China reaffirms self-defense legitimacy on reported radar deployment in South China Sea
People's Daily Online
By Yuan Can (People's Daily Online) 17:26, February 24, 2016
China on Tuesday reaffirmed its right to self-defense and refuted U.S. accusation as 'hyping with ulterior motives' after a U.S. think tank report said China might be installing radar on islands in the South China Sea.
The deployment of defense facilities is within China's right to self-defense granted by international law, which is fully legitimate, said a press release from the Ministry of National Defense.
The ministry's remarks came after a report from the Washington-based Center for Strategic and International Studies (CSIS) on Monday saying satellite images showed China might be installing a radar system on the Nansha Islands. The radar system would significantly bolster China's ability to monitor surface and air traffic across the southern portion of the South China Sea, the report said.
The ministry said the facilities including navigation and meteorological equipment are mainly for civil usage to provide public good for the international community.
The ministry accused the U.S., which strengthened military deployment in the South China Sea, sent military vessels or planes to the region, and gathered allies to conduct joint drills or joint cruise with strong pertinence, of 'being the root' of militarization in the South China Sea.
'Someone turned a blind eye to the U.S. behavior, but criticized China's legitimate islands construction over and over again. It is deliberately stirring up trouble with ulterior motives and exaggerating the tension,' the press release said.
In an interview with Global Times, China's military expert Zhang Junshe said that even if the U.S. report is real, it is reasonable for China to build defensive facilities on its territory. Zhang stated that to conduct territorial defense China should be capable to undertake detection and surveillance and to be aware of foreign threat. Furthermore, deployment of early warning maritime or air surveillance radars will not impose any threat to navigation and aviation, according to Zhang.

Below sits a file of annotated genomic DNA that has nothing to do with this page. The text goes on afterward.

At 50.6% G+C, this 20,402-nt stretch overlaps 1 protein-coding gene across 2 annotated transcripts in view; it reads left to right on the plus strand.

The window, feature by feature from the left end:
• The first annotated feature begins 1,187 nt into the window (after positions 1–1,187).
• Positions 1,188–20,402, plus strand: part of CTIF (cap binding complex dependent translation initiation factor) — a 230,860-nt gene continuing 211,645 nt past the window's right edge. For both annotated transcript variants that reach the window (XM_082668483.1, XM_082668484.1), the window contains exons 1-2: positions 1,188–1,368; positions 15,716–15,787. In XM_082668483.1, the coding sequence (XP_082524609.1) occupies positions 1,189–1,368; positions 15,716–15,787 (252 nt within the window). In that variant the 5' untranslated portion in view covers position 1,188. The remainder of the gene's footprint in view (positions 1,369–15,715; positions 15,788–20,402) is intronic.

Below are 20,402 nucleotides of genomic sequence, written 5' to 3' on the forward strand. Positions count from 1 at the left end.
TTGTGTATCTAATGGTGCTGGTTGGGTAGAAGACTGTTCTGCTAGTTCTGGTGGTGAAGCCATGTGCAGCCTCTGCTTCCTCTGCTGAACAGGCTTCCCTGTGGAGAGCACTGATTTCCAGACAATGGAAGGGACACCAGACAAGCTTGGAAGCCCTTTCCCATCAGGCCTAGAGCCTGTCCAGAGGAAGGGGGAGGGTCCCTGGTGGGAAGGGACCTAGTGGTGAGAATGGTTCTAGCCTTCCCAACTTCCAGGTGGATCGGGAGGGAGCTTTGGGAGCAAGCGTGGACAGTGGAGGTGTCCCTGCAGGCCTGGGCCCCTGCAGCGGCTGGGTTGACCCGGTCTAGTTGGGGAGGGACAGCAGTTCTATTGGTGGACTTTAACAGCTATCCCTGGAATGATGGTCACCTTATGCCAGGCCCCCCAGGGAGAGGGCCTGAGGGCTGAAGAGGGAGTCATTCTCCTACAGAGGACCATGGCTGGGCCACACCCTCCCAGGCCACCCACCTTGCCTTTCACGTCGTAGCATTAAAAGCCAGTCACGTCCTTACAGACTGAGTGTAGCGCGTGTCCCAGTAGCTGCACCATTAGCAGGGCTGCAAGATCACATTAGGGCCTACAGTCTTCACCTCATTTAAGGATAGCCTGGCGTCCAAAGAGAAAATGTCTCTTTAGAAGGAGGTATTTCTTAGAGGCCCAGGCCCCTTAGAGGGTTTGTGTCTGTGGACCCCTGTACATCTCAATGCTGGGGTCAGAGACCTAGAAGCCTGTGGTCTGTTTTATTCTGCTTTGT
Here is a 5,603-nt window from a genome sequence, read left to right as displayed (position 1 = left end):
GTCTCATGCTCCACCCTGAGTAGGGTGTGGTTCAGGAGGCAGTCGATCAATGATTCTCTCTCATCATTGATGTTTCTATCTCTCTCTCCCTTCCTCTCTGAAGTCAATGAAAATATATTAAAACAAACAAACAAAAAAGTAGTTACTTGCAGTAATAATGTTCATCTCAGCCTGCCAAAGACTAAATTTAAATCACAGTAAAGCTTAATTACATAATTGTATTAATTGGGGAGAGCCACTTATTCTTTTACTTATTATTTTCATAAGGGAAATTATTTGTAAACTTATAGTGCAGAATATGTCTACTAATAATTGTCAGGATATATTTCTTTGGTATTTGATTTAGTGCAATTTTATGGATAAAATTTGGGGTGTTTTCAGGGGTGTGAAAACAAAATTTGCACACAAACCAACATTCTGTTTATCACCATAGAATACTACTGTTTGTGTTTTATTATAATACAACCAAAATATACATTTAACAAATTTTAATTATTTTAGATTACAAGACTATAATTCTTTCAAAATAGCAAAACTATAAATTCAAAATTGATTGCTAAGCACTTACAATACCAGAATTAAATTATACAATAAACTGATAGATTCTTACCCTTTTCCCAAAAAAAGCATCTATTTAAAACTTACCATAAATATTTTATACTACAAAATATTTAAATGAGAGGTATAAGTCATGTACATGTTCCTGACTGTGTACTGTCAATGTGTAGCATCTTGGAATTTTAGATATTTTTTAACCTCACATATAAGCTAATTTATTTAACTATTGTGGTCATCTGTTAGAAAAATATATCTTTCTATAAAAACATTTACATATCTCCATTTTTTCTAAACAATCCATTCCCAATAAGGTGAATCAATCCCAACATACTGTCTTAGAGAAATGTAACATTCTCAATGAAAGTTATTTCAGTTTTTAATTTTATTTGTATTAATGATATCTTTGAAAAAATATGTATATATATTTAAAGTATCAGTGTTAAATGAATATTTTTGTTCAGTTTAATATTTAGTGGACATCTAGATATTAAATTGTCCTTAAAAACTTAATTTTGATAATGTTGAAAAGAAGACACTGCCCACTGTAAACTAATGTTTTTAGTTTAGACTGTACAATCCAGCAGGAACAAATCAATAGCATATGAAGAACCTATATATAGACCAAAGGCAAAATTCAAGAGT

Zhang also stated that the U.S. put a blind eye on countries like the Philippines who deployed missiles and antiaircraft guns. He also criticized American double-standard attitude on defensive facilities deployment for the country itself still arranges lots of radar on Guam, Hawaii and even Okinawa base.
Ni Feng, a U.S. issue expert, told the Global Times that deployment of defensive facilities in the South China Sea is closely related to American actions. The U.S. always conducts close-up reconnaissance against China, especially after China began to construct relevant reefs and islands in that region, and the U.S. violates China's national interests claiming freedom of navigation. China's reaction has little difference with the American one on essence.
An anonymous researcher told the Global Times that the U.S. has no choice but to exaggerate threats from China in order to have an excuse to put a finger in the South China Sea issue in aspect of geostrategy as they break the promise that they 'will not choose any side.'
Ni told the Global Times that although strategic competition between the two countries is increasingly fierce, the two countries have a consensus that they will not confront each other.
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